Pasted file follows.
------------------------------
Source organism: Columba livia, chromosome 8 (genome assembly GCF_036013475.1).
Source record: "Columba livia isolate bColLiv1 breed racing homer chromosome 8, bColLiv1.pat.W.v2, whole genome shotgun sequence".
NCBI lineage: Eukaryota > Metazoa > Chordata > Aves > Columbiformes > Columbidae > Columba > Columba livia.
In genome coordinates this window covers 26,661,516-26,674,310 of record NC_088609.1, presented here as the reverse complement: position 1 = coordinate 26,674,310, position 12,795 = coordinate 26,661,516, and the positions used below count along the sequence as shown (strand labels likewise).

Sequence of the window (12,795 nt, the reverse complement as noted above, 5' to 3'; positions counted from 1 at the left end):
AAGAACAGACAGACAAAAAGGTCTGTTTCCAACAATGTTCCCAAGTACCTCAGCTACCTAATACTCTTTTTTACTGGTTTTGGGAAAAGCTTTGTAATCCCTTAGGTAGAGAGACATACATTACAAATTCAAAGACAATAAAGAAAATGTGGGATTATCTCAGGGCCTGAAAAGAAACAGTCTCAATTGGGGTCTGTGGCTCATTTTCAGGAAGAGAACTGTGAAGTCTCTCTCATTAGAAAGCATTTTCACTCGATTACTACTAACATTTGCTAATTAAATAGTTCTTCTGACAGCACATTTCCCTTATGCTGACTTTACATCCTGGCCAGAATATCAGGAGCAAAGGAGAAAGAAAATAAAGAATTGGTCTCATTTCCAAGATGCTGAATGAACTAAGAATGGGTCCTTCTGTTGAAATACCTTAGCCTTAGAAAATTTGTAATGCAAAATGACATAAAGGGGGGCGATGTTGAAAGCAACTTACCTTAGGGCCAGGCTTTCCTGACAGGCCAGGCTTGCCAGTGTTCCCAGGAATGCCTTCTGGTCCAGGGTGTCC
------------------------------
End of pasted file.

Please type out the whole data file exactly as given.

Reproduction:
Source organism: Columba livia, chromosome 8 (genome assembly GCF_036013475.1).
Source record: "Columba livia isolate bColLiv1 breed racing homer chromosome 8, bColLiv1.pat.W.v2, whole genome shotgun sequence".
NCBI lineage: Eukaryota > Metazoa > Chordata > Aves > Columbiformes > Columbidae > Columba > Columba livia.
In genome coordinates this window covers 26,661,516-26,674,310 of record NC_088609.1, presented here as the reverse complement: position 1 = coordinate 26,674,310, position 12,795 = coordinate 26,661,516, and the positions used below count along the sequence as shown (strand labels likewise).

Sequence of the window (12,795 nt, the reverse complement as noted above, 5' to 3'; positions counted from 1 at the left end):
AAGAACAGACAGACAAAAAGGTCTGTTTCCAACAATGTTCCCAAGTACCTCAGCTACCTAATACTCTTTTTTACTGGTTTTGGGAAAAGCTTTGTAATCCCTTAGGTAGAGAGACATACATTACAAATTCAAAGACAATAAAGAAAATGTGGGATTATCTCAGGGCCTGAAAAGAAACAGTCTCAATTGGGGTCTGTGGCTCATTTTCAGGAAGAGAACTGTGAAGTCTCTCTCATTAGAAAGCATTTTCACTCGATTACTACTAACATTTGCTAATTAAATAGTTCTTCTGACAGCACATTTCCCTTATGCTGACTTTACATCCTGGCCAGAATATCAGGAGCAAAGGAGAAAGAAAATAAAGAATTGGTCTCATTTCCAAGATGCTGAATGAACTAAGAATGGGTCCTTCTGTTGAAATACCTTAGCCTTAGAAAATTTGTAATGCAAAATGACATAAAGGGGGGCGATGTTGAAAGCAACTTACCTTAGGGCCAGGCTTTCCTGACAGGCCAGGCTTGCCAGTGTTCCCAGGAATGCCTTCTGGTCCAGGGTGTCC